Recently, I held a writing workshop with university students. We talked about how and why one uses academic language. I have ceased being surprised when I hear about what supervisors and teachers are saying. For example, the students are not allowed to use “I” in an academic paper nor are meant to include their own opinions in an essay. There is certainly nothing wrong with setting some rules for writing assignments. That is what researchers usually find when they want to publish a research article. The teachers and supervisors forget, however, to give the students sufficient reasons why this is so; forget to tell them that this might only apply for this specific assignment; and forget to tell them how they can write in order to stick to those rules. They don’t teach them the basic language tools that no researcher writing academic prose can do without.
In the case of not using “I”, we have a variety of ways to write about a topic while still bringing our opinion or perspective to the text. We can do it as if the study or research is responsible (“This study argues that…”) or create an even greater distance with other means (“As will be shown…”, “It can be postulated…”). The latter usually appears with passive sentences that create their own stylistic challenges. There is, however, also the possibility to talk about other texts and sources while at the same time saying what we think about them. After all, what will interest our readers is not simply whom we read, but also what we think of their research and how our research relates to them (the niche we want to occupy). That is where reporting verbs, hedges and boosters, and other rhetoric formulas come into play: “Miller discusses X, while Barns asks why…”; “According to Bourdieu…”; “Jones correctly suggests the thesis that…”; “Contrary to the position put forth by Adams, this study suggests that…” and so on (see the very helpful book by Graff and Birkenstein: “They Say/I Say”: The Moves That Matter in Academic Writing, 2006). This is how we discuss the work of others, while identifying their position as well as ours – even without the need to write “I”. In this way, we engage in controversies and debates in our field of research, instead of just listing research results without any comment.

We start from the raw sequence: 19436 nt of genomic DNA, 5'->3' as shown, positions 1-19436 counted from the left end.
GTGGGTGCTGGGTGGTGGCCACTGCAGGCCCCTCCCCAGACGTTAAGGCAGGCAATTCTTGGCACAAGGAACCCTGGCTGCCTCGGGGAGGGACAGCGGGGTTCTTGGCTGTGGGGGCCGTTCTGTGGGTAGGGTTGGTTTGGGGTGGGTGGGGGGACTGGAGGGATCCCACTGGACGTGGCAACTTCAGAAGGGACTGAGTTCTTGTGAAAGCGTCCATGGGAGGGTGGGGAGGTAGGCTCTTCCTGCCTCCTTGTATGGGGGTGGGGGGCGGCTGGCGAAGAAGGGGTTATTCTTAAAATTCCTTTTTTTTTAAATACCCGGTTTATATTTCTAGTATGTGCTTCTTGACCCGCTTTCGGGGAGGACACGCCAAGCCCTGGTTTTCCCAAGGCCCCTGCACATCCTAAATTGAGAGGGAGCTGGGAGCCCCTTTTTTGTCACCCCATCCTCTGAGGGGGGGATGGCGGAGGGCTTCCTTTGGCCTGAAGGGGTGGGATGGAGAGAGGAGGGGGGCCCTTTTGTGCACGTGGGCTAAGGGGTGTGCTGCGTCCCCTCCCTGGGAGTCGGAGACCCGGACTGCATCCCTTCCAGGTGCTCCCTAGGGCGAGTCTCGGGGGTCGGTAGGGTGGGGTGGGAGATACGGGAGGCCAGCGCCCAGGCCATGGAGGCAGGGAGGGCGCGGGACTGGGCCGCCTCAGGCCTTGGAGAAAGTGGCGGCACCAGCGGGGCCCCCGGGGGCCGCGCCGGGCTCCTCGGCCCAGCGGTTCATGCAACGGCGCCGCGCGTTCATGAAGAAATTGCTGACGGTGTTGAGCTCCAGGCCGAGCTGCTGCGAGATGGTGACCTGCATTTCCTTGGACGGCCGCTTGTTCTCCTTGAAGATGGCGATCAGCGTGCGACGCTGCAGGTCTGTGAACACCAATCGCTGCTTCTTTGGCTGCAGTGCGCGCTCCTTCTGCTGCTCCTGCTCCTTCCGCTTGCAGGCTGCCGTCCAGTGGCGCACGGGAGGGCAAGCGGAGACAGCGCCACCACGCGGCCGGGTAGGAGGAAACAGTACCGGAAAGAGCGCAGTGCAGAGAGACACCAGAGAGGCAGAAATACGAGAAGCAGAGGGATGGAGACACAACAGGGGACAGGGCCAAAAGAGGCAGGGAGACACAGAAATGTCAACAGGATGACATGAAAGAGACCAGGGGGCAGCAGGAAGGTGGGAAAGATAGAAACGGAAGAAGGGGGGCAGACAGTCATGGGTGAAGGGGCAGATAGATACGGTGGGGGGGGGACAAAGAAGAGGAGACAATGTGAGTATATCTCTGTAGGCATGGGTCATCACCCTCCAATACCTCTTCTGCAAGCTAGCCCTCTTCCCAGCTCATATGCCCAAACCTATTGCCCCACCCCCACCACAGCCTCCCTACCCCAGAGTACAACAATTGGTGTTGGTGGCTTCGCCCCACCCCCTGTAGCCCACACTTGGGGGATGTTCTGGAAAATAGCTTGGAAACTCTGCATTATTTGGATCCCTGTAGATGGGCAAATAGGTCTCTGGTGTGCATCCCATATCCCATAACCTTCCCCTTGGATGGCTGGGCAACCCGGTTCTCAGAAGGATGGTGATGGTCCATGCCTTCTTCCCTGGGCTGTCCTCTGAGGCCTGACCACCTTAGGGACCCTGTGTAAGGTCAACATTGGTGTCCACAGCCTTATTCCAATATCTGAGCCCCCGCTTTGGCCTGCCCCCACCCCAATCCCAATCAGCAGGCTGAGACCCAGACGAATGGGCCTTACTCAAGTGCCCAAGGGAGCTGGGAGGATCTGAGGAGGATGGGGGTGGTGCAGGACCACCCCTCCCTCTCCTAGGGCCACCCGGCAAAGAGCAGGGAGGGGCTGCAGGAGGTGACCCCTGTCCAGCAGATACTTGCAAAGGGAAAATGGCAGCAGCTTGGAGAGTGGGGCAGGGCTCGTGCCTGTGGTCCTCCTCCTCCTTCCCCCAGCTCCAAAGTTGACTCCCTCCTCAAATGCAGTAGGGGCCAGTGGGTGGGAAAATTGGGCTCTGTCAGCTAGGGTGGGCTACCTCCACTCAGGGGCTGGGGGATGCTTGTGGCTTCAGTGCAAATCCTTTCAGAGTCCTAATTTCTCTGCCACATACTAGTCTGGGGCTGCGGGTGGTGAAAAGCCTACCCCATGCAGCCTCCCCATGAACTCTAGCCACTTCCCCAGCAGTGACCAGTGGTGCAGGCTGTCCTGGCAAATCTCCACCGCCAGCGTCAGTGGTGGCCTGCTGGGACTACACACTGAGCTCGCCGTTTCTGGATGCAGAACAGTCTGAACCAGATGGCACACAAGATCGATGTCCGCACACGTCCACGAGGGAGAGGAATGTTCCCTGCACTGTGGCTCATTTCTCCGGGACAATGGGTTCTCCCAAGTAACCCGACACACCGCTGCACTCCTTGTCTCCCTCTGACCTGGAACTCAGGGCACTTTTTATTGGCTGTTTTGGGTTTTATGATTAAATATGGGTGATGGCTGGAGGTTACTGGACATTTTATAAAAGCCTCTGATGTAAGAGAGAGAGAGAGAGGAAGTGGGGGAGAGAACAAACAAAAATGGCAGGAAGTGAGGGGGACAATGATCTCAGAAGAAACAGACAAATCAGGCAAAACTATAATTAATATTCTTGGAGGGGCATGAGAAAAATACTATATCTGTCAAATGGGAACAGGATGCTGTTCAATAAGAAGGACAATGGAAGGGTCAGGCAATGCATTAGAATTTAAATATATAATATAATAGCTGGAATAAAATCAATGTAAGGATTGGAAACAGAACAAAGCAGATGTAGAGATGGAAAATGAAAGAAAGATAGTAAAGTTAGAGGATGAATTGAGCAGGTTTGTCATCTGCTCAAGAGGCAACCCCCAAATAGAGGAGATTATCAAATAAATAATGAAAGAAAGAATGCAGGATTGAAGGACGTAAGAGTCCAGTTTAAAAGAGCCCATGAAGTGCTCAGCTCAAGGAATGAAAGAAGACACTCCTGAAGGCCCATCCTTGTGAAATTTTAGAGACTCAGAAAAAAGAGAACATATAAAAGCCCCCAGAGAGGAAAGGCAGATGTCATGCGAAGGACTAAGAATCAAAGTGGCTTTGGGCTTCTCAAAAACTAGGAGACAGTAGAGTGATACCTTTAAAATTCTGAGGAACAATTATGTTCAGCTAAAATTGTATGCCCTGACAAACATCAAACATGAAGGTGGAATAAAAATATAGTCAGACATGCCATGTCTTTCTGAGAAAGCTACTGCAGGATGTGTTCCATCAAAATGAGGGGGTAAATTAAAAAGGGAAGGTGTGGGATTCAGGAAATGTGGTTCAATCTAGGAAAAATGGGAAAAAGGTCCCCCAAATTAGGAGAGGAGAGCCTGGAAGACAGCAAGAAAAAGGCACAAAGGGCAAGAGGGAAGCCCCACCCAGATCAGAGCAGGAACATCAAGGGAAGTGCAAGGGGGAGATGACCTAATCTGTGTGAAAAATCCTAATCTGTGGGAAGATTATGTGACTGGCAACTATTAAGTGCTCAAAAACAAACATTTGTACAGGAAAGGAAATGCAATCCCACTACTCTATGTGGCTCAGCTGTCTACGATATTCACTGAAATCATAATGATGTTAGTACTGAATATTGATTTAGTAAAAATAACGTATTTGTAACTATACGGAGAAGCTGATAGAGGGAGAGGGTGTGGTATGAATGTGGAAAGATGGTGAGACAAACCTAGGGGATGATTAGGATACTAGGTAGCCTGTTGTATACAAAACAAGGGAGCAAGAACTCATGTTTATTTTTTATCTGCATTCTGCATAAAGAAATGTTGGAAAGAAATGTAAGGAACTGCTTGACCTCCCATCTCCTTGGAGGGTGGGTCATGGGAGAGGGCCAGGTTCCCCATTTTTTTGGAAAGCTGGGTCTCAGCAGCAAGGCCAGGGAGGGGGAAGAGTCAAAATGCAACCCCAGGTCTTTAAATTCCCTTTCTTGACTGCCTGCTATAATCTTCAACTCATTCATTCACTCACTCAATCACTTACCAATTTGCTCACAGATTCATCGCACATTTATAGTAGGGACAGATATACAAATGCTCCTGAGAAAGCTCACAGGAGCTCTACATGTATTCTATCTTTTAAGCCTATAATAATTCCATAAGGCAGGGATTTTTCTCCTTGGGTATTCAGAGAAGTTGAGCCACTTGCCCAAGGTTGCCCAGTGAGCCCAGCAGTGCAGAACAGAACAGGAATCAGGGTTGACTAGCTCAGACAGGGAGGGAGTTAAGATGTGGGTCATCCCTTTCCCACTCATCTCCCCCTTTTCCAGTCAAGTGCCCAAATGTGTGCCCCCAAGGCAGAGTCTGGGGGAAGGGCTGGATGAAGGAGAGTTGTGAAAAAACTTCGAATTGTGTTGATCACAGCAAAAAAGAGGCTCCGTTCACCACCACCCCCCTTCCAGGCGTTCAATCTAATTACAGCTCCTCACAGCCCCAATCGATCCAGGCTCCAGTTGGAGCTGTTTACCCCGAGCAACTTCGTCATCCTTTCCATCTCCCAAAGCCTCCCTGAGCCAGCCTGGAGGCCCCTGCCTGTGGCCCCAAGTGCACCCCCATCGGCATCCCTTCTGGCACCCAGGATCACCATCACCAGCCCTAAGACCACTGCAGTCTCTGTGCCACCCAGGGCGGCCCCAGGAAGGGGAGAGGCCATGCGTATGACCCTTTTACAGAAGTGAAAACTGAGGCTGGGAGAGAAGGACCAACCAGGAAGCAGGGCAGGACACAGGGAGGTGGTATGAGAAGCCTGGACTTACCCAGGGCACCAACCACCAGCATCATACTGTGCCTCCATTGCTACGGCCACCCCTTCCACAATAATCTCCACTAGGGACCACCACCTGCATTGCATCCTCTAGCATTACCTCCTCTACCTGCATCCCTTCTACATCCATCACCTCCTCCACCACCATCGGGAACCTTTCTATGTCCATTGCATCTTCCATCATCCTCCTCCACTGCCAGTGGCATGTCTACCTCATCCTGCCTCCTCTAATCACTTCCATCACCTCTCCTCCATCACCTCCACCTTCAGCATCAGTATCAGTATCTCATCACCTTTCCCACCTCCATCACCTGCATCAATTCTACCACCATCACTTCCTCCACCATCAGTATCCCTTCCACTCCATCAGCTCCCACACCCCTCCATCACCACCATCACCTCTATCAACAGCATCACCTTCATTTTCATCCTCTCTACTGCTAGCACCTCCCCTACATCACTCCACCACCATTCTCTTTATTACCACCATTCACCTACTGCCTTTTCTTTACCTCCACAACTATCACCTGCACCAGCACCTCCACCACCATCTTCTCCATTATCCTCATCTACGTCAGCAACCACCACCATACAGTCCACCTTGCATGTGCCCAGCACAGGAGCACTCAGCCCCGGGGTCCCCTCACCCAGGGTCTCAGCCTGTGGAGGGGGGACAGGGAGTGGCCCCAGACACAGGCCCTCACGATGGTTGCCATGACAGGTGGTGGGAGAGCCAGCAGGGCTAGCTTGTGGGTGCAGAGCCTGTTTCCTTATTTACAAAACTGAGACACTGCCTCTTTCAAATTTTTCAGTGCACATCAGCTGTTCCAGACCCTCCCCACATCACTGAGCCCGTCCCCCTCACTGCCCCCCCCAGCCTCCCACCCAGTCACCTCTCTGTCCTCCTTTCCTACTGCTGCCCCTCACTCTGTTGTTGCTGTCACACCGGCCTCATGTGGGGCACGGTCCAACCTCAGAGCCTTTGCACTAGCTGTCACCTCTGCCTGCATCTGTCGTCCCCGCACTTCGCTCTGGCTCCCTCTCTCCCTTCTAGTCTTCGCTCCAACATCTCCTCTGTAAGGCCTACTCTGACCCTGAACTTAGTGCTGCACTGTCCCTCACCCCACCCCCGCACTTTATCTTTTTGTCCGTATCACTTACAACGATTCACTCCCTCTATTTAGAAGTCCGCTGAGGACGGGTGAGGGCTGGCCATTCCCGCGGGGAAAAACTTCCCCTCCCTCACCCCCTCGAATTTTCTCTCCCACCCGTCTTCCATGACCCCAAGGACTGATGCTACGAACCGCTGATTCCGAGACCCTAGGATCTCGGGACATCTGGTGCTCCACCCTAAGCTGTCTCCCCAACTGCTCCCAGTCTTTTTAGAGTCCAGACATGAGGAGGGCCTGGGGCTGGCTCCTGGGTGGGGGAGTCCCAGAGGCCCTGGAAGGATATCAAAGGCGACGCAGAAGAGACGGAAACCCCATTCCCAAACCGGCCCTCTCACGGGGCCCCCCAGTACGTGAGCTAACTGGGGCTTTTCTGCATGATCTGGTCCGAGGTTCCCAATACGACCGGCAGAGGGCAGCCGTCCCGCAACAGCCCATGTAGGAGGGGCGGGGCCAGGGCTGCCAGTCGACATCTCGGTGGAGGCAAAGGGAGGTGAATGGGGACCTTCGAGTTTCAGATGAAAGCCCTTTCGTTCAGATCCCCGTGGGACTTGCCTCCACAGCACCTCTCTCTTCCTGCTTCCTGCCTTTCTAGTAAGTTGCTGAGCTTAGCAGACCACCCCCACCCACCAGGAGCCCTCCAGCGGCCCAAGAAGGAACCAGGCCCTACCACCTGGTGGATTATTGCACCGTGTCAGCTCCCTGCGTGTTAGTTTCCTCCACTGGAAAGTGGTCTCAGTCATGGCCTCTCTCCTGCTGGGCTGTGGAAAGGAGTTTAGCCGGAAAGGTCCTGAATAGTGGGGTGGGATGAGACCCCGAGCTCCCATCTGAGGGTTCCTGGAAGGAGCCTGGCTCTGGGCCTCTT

I guess many university teachers and supervisors (in Switzerland at least) assume that the students will learn these basic tools by themselves. I learnt it that way as well. While this may happen incidentally by imitating what we read, there is still much that can go wrong: when students don’t truly understand what they are imitating and when and how they should use it. If teachers and supervisors told their students how and why they should write in a certain way, they would learn to write more consciously. They would use these tools of academic language more strategically for the purpose of communicating questions, arguments, or results. Then, they would also better understand the many corrections and (if they’re lucky) comments in their graded assignments and could learn from them.
To the teachers and supervisors: If you don’t know how exactly the academic language works yourself, even if you do it correctly and have for a long time, please get someone else to explain it to your students before they start their assignment (e.g. a writing coach like me). You will do yourself a big favour (the papers will turn out much better) and you will allow your students to learn the basic tools they need to write academic prose. Those students who decide to pursue a PhD will thank you, because then they will be able to focus on more important things such as getting funding, doing research, and learning to be a researcher who has something to contribute.